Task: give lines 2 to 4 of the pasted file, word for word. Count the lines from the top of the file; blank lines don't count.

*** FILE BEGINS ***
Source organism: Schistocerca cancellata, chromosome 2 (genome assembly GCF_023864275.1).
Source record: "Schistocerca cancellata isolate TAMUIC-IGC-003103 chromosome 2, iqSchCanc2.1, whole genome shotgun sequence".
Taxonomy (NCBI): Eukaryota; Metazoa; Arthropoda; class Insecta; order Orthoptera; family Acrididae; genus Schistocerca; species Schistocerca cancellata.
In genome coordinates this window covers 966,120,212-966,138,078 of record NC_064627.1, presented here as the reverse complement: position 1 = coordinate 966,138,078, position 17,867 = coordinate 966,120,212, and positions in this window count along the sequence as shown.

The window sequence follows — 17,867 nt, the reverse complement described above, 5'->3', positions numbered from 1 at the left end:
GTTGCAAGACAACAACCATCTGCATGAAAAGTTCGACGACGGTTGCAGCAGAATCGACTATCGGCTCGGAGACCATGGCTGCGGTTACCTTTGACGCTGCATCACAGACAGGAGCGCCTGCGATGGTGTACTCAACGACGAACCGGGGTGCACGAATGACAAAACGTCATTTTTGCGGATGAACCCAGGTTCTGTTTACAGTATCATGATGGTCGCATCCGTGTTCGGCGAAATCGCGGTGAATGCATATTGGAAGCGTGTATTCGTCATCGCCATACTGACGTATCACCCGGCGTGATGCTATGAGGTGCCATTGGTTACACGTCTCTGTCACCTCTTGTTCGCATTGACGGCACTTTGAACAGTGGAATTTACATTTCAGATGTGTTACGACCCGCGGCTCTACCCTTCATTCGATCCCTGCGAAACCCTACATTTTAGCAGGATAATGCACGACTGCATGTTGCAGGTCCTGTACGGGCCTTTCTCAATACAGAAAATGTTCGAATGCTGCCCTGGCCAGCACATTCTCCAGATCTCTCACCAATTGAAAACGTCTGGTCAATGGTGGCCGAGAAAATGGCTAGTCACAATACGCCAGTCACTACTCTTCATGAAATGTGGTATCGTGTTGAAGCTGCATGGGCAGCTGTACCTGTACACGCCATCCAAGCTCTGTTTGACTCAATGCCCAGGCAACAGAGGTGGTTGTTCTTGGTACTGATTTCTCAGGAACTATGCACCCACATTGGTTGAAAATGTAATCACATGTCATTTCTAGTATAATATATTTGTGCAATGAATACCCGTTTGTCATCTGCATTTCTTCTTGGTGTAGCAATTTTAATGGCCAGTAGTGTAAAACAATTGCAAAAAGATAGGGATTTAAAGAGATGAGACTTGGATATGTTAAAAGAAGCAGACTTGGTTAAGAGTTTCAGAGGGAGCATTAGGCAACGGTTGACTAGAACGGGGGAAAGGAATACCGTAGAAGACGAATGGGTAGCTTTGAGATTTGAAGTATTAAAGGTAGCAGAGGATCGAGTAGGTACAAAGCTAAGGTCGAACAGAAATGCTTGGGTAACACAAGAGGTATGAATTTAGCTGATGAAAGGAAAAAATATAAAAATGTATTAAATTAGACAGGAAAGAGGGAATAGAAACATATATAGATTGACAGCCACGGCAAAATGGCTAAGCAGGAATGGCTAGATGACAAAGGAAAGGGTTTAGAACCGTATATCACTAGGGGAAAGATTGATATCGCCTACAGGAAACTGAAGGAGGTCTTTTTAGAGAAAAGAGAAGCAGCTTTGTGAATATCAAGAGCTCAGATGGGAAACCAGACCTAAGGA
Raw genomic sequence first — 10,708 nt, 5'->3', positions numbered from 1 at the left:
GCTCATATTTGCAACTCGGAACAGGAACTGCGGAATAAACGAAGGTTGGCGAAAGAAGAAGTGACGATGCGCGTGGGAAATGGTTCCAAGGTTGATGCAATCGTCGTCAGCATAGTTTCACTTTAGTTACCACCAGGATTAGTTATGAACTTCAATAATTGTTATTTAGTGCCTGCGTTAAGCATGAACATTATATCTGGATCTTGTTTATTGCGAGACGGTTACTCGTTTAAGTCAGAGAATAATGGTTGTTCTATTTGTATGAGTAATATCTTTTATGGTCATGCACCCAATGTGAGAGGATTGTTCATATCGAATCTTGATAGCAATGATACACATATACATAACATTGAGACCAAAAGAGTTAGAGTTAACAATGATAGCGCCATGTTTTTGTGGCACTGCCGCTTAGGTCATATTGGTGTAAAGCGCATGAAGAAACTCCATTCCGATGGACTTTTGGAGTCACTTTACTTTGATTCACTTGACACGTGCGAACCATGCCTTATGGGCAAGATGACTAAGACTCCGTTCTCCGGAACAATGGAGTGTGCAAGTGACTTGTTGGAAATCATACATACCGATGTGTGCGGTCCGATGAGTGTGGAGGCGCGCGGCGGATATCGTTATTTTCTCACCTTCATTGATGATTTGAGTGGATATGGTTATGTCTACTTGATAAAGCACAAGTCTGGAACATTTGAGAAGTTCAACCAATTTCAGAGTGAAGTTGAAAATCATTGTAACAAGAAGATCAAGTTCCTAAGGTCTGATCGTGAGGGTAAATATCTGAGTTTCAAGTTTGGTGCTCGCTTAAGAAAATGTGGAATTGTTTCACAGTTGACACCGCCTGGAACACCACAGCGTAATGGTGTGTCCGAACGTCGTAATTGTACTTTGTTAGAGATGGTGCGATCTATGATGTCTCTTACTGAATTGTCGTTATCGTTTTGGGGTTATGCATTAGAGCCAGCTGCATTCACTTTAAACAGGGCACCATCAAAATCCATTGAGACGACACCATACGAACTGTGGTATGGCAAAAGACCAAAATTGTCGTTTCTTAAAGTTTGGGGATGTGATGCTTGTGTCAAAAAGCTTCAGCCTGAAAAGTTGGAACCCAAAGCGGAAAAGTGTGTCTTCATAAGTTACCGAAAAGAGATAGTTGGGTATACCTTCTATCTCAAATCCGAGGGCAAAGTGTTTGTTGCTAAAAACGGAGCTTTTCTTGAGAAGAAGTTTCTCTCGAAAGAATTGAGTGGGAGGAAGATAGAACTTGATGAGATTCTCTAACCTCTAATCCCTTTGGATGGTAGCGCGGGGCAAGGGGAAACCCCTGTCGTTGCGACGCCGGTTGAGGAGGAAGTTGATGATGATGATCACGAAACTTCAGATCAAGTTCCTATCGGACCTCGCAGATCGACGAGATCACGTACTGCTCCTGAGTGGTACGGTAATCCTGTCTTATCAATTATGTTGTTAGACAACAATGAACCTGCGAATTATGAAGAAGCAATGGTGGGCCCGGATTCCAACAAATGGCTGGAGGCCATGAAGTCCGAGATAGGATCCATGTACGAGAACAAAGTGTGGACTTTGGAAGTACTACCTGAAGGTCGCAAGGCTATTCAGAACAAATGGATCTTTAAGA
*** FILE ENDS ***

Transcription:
Source record: "Schistocerca cancellata isolate TAMUIC-IGC-003103 chromosome 2, iqSchCanc2.1, whole genome shotgun sequence".
Taxonomy (NCBI): Eukaryota; Metazoa; Arthropoda; class Insecta; order Orthoptera; family Acrididae; genus Schistocerca; species Schistocerca cancellata.
In genome coordinates this window covers 966,120,212-966,138,078 of record NC_064627.1, presented here as the reverse complement: position 1 = coordinate 966,138,078, position 17,867 = coordinate 966,120,212, and positions in this window count along the sequence as shown.